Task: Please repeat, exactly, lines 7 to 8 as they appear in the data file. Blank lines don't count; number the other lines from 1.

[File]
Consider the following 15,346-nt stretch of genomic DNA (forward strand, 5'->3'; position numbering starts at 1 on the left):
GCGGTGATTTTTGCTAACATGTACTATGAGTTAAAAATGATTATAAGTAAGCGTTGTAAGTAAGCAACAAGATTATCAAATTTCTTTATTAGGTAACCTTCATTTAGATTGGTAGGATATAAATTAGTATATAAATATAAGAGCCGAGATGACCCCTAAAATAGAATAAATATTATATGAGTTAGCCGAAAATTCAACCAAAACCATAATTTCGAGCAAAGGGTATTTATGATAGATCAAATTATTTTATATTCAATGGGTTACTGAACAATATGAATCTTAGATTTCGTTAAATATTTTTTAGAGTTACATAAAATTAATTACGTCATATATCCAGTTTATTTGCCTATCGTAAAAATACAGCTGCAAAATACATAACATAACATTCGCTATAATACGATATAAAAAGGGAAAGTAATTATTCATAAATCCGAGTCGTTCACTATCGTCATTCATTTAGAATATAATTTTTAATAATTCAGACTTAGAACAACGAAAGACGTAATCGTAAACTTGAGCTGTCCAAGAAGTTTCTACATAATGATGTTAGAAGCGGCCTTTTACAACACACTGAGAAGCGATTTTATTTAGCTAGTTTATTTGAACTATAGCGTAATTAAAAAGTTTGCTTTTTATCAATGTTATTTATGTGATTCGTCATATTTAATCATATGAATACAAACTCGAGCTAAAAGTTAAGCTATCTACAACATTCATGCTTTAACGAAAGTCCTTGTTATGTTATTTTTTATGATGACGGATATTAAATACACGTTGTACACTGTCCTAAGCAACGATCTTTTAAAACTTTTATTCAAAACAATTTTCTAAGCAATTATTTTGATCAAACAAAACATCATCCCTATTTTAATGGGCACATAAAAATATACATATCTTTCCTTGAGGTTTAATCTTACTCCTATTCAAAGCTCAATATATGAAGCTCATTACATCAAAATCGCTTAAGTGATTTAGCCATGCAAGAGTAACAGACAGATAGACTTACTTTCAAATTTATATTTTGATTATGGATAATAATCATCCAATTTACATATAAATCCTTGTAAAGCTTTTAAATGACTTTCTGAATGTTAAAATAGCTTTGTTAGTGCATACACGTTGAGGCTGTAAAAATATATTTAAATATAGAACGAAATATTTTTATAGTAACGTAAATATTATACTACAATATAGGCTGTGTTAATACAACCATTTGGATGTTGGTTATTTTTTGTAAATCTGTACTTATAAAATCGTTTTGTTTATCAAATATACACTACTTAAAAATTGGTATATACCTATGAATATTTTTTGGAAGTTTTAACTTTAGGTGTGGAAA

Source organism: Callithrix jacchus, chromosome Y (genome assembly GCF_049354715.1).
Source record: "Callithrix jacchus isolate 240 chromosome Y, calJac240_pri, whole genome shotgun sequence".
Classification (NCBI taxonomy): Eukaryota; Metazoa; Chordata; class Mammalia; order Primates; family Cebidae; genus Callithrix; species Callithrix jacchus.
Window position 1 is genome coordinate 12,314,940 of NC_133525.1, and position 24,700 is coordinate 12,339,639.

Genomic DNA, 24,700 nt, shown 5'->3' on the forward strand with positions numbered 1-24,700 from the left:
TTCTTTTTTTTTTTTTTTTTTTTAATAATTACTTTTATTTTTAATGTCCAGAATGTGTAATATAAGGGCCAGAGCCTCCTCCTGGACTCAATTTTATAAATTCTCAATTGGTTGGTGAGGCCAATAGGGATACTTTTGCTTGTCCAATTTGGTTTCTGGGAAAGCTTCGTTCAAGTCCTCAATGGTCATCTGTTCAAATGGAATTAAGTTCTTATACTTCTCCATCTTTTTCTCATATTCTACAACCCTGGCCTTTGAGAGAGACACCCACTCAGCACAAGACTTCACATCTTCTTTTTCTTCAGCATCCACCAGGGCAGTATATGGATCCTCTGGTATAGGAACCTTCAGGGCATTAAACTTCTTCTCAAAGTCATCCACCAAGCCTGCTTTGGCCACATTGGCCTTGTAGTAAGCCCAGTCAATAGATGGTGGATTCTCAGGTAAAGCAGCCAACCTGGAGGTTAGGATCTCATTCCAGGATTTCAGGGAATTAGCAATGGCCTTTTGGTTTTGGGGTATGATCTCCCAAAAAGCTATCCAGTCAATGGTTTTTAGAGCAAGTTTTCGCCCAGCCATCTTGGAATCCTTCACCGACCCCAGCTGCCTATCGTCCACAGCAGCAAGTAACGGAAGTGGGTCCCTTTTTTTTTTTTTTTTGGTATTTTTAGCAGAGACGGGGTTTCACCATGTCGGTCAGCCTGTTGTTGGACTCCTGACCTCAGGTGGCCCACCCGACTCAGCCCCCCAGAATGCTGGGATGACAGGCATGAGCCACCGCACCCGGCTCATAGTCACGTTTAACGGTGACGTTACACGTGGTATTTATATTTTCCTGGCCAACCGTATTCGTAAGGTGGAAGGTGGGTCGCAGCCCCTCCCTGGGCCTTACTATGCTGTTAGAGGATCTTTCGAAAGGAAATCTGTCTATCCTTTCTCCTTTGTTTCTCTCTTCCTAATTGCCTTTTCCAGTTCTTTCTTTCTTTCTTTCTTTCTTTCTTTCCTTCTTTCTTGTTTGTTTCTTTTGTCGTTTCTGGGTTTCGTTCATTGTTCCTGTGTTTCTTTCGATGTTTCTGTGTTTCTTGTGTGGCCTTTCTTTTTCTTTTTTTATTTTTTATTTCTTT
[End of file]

Genomic DNA, 24,700 nt, shown 5'->3' on the forward strand with positions numbered 1-24,700 from the left:
TTCTTTTTTTTTTTTTTTTTTTTAATAATTACTTTTATTTTTAATGTCCAGAATGTGTAATATAAGGGCCAGAGCCTCCTCCTGGACTCAATTTTATAAATTCTCAATTGGTTGGTGAGGCCAATAGGGATACTTTTGCTTGTCCAATTTGGTTTCTGGGAAAGCTTCGTTCAAGTCCTCAATGGTCATCTGTTCAAATGGAATTAAGTTCTTATACTTCTCCATCTTTTTCTCATATTCTACAACCCTGGCCTTTGAGAGAGACACCCACTCAGCACAAGACTTCACATCTTCTTTTTCTTCAGCATCCACCAGGGCAGTATATGGATCCTCTGGTATAGGAACCTTCAGGGCATTAAACTTCTTCTCAAAGTCATCCACCAAGCCTGCTTTGGCCACATTGGCCTTGTAGTAAGCCCAGTCAATAGATGGTGGATTCTCAGGTAAAGCAGCCAACCTGGAGGTTAGGATCTCATTCCAGGATTTCAGGGAATTAGCAATGGCCTTTTGGTTTTGGGGTATGATCTCCCAAAAAGCTATCCAGTCAATGGTTTTTAGAGCAAGTTTTCGCCCAGCCATCTTGGAATCCTTCACCGACCCCAGCTGCCTATCGTCCACAGCAGCAAGTAACGGAAGTGGGTCCCTTTTTTTTTTTTTTTTGGTATTTTTAGCAGAGACGGGGTTTCACCATGTCGGTCAGCCTGTTGTTGGACTCCTGACCTCAGGTGGCCCACCCGACTCAGCCCCCCAGAATGCTGGGATGACAGGCATGAGCCACCGCACCCGGCTCATAGTCACGTTTAACGGTGACGTTACACGTGGTATTTATATTTTCCTGGCCAACCGTATTCGTAAGGTGGAAGGTGGGTCGCAGCCCCTCCCTGGGCCTTACTATGCTGTTAGAGGATCTTTCGAAAGGAAATCTGTCTATCCTTTCTCCTTTGTTTCTCTCTTCCTAATTGCCTTTTCCAGTTCTTTCTTTCTTTCTTTCTTTCTTTCTTTCCTTCTTTCTTGTTTGTTTCTTTTGTCGTTTCTGGGTTTCGTTCATTGTTCCTGTGTTTCTTTCGATGTTTCTGTGTTTCTTGTGTGGCCTTTCTTTTTCTTTTTTTATTTTTTATTTCTTT